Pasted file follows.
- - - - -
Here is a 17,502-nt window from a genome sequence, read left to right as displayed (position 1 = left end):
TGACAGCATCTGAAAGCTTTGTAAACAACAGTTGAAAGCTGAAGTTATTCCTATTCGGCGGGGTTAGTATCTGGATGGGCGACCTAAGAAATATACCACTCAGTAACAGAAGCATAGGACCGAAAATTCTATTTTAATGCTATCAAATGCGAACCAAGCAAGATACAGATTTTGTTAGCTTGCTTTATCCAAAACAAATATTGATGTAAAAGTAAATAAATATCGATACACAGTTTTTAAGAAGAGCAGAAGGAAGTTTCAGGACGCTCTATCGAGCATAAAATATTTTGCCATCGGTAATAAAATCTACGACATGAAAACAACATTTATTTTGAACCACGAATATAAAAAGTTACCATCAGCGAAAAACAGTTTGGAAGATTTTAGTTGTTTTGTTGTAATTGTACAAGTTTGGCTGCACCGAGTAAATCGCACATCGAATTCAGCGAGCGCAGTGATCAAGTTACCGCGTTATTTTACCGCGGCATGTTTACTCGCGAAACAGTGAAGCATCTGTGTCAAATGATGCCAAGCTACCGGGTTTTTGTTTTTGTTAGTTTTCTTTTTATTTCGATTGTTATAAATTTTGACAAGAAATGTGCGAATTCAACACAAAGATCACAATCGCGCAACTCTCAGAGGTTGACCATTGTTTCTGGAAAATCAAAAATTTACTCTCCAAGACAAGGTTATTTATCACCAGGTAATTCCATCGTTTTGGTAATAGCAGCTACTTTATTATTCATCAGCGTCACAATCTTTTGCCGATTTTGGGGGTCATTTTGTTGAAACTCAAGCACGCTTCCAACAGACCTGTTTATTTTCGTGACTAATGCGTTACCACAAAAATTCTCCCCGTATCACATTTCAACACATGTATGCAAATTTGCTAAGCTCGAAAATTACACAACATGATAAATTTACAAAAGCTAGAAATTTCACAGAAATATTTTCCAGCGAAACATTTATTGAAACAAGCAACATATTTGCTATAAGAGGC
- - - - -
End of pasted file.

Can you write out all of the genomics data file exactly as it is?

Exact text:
Here is a 17,502-nt window from a genome sequence, read left to right as displayed (position 1 = left end):
TGACAGCATCTGAAAGCTTTGTAAACAACAGTTGAAAGCTGAAGTTATTCCTATTCGGCGGGGTTAGTATCTGGATGGGCGACCTAAGAAATATACCACTCAGTAACAGAAGCATAGGACCGAAAATTCTATTTTAATGCTATCAAATGCGAACCAAGCAAGATACAGATTTTGTTAGCTTGCTTTATCCAAAACAAATATTGATGTAAAAGTAAATAAATATCGATACACAGTTTTTAAGAAGAGCAGAAGGAAGTTTCAGGACGCTCTATCGAGCATAAAATATTTTGCCATCGGTAATAAAATCTACGACATGAAAACAACATTTATTTTGAACCACGAATATAAAAAGTTACCATCAGCGAAAAACAGTTTGGAAGATTTTAGTTGTTTTGTTGTAATTGTACAAGTTTGGCTGCACCGAGTAAATCGCACATCGAATTCAGCGAGCGCAGTGATCAAGTTACCGCGTTATTTTACCGCGGCATGTTTACTCGCGAAACAGTGAAGCATCTGTGTCAAATGATGCCAAGCTACCGGGTTTTTGTTTTTGTTAGTTTTCTTTTTATTTCGATTGTTATAAATTTTGACAAGAAATGTGCGAATTCAACACAAAGATCACAATCGCGCAACTCTCAGAGGTTGACCATTGTTTCTGGAAAATCAAAAATTTACTCTCCAAGACAAGGTTATTTATCACCAGGTAATTCCATCGTTTTGGTAATAGCAGCTACTTTATTATTCATCAGCGTCACAATCTTTTGCCGATTTTGGGGGTCATTTTGTTGAAACTCAAGCACGCTTCCAACAGACCTGTTTATTTTCGTGACTAATGCGTTACCACAAAAATTCTCCCCGTATCACATTTCAACACATGTATGCAAATTTGCTAAGCTCGAAAATTACACAACATGATAAATTTACAAAAGCTAGAAATTTCACAGAAATATTTTCCAGCGAAACATTTATTGAAACAAGCAACATATTTGCTATAAGAGGC